Liked by 1 person

  6. Child is the father of man, this couldn’t be truer! I honestly loved Tuneer’s version on Twinkle Twinkle Little Star much more than the original one. You’re raising one intelligent boy, Sonia. He has not only understood the concept of ‘No’ but has learnt to use it effectively too!:)

    Liked by 1 person

    1. Loved the jumbling of rhymes – quite interesting that I never taught my son the word “No” for a long time when he was young – what followed was – that he was petrified of anybody saying the word “No”!! (face palm!!)

      Liked by 1 person

  7. He is so cute and smart at the same time. He knows how to use things, I must say. And the new version of the poem is quite interesting and meaningful. It’s fun to read. Enjoyed a lot! God bless Tuneer!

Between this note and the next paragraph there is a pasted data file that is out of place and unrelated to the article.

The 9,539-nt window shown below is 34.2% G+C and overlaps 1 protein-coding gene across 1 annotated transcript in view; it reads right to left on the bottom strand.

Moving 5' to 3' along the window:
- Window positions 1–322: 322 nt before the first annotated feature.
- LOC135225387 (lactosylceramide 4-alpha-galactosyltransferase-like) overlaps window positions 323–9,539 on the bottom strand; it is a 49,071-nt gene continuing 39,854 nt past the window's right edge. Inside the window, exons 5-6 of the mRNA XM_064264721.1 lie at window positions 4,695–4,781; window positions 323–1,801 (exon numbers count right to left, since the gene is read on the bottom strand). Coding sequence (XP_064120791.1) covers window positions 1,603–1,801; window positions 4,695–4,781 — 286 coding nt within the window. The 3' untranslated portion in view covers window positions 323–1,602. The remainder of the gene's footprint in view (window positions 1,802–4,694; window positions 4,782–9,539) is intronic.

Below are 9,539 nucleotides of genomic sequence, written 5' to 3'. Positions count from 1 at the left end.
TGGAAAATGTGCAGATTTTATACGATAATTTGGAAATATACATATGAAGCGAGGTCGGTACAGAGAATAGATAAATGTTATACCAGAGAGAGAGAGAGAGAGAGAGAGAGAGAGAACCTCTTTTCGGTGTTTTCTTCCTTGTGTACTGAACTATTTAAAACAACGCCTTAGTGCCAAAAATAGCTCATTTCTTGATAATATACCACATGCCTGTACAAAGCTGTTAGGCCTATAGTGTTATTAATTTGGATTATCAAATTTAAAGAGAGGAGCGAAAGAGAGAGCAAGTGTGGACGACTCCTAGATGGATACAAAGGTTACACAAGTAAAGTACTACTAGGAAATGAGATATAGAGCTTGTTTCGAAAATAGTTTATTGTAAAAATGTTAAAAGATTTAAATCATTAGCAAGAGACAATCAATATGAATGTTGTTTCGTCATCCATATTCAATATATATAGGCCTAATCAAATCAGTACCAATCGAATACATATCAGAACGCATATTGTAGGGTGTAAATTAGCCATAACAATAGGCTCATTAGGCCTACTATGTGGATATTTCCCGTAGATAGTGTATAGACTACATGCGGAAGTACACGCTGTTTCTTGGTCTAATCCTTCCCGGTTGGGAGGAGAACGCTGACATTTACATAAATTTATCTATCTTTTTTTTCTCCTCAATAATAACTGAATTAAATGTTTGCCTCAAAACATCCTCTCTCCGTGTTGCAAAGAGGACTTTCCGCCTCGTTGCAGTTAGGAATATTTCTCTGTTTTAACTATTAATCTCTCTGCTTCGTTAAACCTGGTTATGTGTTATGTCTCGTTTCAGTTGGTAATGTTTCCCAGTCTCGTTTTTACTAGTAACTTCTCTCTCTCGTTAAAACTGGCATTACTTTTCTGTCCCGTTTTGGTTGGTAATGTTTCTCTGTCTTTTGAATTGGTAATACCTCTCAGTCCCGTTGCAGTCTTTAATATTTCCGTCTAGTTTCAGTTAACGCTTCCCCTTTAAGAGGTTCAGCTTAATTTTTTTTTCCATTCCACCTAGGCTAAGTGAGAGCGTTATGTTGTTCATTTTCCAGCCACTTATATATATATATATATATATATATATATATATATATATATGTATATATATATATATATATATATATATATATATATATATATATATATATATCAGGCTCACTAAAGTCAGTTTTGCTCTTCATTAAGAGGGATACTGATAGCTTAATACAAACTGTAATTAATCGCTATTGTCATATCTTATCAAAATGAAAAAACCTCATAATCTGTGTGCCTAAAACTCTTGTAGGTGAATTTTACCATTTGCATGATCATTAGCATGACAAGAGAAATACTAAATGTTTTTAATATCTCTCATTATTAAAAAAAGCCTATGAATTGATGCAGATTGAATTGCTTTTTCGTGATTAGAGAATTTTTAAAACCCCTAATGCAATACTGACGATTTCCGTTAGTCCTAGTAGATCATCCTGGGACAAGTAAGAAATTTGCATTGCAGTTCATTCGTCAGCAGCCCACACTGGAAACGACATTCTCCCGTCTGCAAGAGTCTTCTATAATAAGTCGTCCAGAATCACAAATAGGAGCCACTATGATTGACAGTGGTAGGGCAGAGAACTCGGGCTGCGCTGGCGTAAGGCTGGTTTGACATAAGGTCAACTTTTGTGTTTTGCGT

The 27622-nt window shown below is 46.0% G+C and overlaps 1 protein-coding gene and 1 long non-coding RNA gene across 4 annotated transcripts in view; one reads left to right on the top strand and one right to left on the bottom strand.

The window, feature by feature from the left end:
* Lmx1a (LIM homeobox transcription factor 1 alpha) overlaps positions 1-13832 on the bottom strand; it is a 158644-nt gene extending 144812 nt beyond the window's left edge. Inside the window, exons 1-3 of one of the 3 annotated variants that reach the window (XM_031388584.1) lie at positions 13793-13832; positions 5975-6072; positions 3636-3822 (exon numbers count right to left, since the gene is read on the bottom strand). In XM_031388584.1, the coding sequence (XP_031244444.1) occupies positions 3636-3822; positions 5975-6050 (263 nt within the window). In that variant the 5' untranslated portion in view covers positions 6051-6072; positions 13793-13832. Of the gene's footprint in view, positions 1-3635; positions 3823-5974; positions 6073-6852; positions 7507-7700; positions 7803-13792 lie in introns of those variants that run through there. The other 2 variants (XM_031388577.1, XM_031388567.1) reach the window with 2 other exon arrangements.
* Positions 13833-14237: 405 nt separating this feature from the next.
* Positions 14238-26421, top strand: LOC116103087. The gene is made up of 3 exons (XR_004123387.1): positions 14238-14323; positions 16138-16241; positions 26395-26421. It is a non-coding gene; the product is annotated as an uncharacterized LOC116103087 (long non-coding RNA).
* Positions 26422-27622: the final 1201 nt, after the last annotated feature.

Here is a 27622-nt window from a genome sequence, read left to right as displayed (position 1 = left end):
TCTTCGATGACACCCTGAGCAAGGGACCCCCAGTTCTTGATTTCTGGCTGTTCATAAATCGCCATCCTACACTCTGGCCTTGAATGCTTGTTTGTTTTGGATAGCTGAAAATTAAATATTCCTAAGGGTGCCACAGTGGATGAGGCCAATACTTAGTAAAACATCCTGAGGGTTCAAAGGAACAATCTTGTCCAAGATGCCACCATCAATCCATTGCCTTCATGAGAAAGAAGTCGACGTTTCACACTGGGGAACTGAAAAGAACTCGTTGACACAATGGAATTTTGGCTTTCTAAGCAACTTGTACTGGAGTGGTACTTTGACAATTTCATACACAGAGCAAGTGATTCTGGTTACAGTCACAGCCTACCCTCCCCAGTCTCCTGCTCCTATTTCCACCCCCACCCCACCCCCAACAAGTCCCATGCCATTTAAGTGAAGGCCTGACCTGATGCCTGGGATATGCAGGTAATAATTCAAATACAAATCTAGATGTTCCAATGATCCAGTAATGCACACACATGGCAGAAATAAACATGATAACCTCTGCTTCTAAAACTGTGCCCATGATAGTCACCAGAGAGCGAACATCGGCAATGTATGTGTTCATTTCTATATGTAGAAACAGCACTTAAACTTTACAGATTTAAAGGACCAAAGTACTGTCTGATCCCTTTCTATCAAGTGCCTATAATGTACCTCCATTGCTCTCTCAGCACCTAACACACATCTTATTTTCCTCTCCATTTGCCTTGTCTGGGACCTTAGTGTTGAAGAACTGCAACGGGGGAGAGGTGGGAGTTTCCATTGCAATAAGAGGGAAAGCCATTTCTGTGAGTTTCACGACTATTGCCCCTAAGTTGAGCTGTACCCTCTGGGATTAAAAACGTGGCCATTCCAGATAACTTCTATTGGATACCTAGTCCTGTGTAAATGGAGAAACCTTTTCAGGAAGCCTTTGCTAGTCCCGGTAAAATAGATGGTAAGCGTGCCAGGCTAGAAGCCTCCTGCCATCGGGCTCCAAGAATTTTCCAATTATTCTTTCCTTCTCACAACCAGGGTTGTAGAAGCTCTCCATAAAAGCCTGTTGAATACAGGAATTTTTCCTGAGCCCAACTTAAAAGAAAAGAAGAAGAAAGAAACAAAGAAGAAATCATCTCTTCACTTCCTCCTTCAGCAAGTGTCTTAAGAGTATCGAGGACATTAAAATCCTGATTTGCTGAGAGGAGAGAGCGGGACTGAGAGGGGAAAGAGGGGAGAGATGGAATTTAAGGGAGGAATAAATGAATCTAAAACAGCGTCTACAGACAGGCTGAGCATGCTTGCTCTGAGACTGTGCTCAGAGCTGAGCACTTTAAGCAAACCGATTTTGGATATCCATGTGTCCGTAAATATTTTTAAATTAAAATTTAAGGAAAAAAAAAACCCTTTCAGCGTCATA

Liked by 1 person

  8. Good to hear actually that children are being taught the significance of good touch and bad touch at such a young age in pre school. In our time, such discussions never even took place even in school.

    Liked by 1 person

  9. I love it how you are able to recreate real life incidents into your posts with the exact tone of humor and distress that you might have felt during an incident. I must say that Tuneer is growing up to be one fast learner. And about teaching kids about good touch bad touch, yes we as mothers want to protect our kids and thus this hurry to teach them so.

    Liked by 1 person

  10. Enjoyed reading it. I just loved this new poem. Such an interesting one and so nicely mixed with the traffic light.
    I understand how annoying it is when lessons taught by us backfire on us only. But you tackled it so well 😊👍

    Liked by 1 person